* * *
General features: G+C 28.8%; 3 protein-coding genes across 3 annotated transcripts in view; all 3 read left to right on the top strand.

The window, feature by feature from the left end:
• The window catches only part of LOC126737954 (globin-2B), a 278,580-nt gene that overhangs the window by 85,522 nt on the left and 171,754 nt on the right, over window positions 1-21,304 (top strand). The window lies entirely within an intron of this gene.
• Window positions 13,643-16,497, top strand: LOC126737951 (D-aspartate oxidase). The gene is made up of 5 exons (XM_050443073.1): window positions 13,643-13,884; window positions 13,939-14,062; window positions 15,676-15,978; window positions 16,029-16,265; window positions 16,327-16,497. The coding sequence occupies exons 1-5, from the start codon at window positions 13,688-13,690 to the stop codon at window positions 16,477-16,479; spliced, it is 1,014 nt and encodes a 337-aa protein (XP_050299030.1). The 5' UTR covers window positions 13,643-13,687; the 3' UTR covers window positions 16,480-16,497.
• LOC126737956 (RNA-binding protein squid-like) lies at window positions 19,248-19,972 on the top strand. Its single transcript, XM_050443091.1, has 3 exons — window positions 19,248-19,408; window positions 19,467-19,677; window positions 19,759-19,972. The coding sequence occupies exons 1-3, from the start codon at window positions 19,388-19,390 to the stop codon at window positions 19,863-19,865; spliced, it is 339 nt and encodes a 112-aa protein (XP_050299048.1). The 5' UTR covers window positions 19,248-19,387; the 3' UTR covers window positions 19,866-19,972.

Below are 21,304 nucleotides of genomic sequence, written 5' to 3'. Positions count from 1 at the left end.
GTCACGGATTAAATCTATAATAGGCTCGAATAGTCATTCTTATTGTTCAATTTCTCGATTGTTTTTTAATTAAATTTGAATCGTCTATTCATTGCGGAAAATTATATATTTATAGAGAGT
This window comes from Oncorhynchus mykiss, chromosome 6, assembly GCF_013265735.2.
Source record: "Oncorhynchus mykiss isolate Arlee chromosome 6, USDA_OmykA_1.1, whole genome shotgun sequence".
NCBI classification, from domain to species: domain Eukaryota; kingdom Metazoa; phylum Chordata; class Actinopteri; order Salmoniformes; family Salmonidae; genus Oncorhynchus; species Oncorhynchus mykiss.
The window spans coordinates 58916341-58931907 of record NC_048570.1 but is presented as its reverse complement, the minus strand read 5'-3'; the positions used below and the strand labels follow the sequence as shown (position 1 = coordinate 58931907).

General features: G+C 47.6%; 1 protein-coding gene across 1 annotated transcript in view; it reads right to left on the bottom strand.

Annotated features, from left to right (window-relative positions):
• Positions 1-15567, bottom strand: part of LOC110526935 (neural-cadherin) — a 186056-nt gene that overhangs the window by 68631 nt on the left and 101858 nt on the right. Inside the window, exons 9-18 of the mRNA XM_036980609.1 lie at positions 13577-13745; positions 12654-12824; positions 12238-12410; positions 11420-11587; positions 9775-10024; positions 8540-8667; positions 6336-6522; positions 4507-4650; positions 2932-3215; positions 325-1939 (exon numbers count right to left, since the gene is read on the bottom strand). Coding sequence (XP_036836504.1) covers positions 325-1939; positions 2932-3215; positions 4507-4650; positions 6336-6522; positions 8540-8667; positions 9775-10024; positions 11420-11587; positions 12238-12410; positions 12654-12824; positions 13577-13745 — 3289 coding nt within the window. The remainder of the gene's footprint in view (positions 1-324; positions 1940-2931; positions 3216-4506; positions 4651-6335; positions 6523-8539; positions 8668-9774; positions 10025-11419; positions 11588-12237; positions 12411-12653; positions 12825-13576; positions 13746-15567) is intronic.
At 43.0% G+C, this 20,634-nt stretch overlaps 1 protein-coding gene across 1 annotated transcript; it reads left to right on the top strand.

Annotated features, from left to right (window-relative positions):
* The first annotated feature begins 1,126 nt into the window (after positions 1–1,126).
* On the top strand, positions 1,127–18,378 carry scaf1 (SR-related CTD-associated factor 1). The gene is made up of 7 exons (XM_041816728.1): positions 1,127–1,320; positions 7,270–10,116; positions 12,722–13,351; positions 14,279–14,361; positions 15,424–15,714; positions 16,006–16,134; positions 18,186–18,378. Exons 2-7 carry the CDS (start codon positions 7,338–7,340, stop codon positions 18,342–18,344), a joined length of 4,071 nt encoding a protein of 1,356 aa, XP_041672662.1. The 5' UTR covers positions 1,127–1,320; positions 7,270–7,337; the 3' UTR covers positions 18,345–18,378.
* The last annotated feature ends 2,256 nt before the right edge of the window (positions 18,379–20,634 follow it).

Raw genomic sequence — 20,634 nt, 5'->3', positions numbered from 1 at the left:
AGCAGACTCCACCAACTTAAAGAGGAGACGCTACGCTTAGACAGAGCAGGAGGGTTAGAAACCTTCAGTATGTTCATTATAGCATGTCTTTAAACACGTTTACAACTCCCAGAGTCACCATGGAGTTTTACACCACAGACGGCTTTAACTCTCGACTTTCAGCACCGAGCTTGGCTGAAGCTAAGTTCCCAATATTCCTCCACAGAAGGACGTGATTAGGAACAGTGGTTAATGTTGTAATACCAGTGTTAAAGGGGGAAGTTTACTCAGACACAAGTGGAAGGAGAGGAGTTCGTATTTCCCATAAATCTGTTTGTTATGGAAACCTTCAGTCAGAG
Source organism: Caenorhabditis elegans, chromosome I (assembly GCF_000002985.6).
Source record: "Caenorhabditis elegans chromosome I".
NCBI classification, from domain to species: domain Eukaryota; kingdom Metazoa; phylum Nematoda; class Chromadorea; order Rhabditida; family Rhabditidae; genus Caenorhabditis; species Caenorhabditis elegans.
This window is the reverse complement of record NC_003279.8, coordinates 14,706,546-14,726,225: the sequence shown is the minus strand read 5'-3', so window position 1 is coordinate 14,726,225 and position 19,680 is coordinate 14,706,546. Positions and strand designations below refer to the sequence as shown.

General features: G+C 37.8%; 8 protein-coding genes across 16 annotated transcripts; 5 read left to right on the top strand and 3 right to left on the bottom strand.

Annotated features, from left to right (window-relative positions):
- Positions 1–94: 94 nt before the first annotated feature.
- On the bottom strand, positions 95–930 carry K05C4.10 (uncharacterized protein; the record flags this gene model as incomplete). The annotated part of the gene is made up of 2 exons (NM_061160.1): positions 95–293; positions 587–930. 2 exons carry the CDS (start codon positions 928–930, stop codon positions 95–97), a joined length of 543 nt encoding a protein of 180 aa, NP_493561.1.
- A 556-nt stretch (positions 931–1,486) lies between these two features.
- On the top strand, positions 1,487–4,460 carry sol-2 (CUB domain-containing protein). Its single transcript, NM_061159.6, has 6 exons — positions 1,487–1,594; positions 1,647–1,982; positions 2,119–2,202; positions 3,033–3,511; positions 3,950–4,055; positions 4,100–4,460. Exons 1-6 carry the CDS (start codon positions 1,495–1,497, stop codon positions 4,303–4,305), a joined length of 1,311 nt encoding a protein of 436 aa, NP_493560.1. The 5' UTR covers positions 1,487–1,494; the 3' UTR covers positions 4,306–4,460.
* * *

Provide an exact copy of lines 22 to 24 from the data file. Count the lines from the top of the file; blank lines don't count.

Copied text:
Source organism: Caenorhabditis elegans, chromosome I (assembly GCF_000002985.6).
Source record: "Caenorhabditis elegans chromosome I".
NCBI classification, from domain to species: domain Eukaryota; kingdom Metazoa; phylum Nematoda; class Chromadorea; order Rhabditida; family Rhabditidae; genus Caenorhabditis; species Caenorhabditis elegans.